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Heimann, P. (1956). Dynamics of Transference Interpretations. Int. J. Psycho-Anal., 37:303-310.

(1956). International Journal of Psycho-Analysis, 37:303-310

Dynamics of Transference Interpretations

Paula Heimann

In 1919 Freud (3) wrote: 'We have formulated our therapeutic task as one of bringing to the knowledge of the patient the unconscious repressed impulses existing in his mind and, to this end, of uncovering the resistances that oppose themselves to this extension of his knowledge about himself.'

This definition of psycho-analytic therapy still holds good. Advance in psycho-analytic work has proved the truth of the theories embodied in it. To paraphrase those germane to the present paper: mental illness is caused by unconscious conflicts, the clashes between instinctual impulses and what is opposed to them. Mental recovery depends on conscious work on these conflicts, and this work proceeds through the medium of the patient's emotional relation with his analyst. Psycho-analytic therapy is thus directed towards the patient's ego.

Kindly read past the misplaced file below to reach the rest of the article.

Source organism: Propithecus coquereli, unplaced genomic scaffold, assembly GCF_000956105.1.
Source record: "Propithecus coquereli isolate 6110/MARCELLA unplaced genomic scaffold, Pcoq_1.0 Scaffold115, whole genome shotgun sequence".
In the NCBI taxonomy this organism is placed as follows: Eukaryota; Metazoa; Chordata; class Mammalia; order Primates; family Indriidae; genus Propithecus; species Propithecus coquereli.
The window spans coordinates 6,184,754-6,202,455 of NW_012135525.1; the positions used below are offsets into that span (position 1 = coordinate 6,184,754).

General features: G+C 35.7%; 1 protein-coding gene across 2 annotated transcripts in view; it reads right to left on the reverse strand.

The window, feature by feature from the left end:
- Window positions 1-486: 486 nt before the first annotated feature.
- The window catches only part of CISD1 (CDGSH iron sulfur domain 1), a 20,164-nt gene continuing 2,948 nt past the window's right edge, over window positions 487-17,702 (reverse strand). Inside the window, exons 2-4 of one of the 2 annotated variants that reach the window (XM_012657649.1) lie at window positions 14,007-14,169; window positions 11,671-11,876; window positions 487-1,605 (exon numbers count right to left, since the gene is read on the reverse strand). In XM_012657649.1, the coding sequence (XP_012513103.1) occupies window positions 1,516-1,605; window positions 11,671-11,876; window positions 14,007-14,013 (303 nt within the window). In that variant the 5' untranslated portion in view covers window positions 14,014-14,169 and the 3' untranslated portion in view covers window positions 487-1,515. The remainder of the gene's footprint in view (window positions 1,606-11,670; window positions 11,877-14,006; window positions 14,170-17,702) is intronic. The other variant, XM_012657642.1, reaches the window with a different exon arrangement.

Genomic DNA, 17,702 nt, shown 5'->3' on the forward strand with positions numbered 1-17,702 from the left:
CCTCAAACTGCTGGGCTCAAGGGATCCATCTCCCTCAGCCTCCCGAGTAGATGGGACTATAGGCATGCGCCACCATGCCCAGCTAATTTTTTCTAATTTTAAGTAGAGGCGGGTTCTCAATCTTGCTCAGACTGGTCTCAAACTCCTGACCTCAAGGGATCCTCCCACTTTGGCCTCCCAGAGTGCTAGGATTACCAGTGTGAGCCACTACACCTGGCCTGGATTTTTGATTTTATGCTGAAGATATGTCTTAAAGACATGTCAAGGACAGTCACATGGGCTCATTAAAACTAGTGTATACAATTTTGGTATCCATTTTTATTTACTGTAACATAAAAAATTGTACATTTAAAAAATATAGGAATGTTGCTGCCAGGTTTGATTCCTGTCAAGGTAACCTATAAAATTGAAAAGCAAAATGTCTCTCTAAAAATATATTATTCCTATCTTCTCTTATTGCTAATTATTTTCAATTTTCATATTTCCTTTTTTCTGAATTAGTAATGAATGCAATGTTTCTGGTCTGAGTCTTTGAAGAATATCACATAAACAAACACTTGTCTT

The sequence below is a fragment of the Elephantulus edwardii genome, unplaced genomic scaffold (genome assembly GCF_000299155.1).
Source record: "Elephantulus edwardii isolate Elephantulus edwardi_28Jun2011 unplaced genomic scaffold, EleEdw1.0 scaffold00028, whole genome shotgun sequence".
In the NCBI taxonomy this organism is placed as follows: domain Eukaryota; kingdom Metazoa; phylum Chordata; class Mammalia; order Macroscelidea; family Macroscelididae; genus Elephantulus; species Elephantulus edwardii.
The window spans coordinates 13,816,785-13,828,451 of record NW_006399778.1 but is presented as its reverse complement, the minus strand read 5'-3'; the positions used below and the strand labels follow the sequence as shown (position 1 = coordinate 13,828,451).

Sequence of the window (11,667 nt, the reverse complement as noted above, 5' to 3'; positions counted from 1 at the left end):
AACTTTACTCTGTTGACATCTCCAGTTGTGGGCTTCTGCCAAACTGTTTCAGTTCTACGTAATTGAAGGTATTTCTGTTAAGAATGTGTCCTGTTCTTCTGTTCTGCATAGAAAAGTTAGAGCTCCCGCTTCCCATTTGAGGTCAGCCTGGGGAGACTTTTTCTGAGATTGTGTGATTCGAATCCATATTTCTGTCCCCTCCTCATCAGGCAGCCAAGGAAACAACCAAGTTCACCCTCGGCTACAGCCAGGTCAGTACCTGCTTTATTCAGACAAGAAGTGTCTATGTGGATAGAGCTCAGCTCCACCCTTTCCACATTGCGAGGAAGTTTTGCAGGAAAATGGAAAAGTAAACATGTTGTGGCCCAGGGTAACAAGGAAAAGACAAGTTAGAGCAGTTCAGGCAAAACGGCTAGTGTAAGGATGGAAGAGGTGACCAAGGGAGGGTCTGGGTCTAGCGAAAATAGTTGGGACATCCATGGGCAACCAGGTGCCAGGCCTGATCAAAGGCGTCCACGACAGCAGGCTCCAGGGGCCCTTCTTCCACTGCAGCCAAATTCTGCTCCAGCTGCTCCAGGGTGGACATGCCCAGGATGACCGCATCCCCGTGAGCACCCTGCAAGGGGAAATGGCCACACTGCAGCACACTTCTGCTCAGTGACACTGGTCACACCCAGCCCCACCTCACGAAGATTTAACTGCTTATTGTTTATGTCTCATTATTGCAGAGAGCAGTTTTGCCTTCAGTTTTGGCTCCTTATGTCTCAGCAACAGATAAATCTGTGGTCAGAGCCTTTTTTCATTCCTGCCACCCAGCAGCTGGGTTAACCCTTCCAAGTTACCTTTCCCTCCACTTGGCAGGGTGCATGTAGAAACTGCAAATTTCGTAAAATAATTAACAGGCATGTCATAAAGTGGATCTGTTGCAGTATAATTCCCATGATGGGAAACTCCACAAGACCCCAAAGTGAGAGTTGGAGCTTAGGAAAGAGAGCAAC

Freud's definition of psycho-analytic therapy anticipated his systematic formulations of the nature and functions of the ego and its interaction with the other mental systems (4), but his earlier work (1), (2) had already presented the basic principles governing mental processes. Perception and motor action are the two poles of the mental apparatus, perception initiating mental activity and controlling physical activity. Between these poles is the realm of attention, the readiness for perception, memory, the store of past perceptions which is used in fresh perceptive acts and conscious associative thought, leading to correct assessment of inner and outer conditions.

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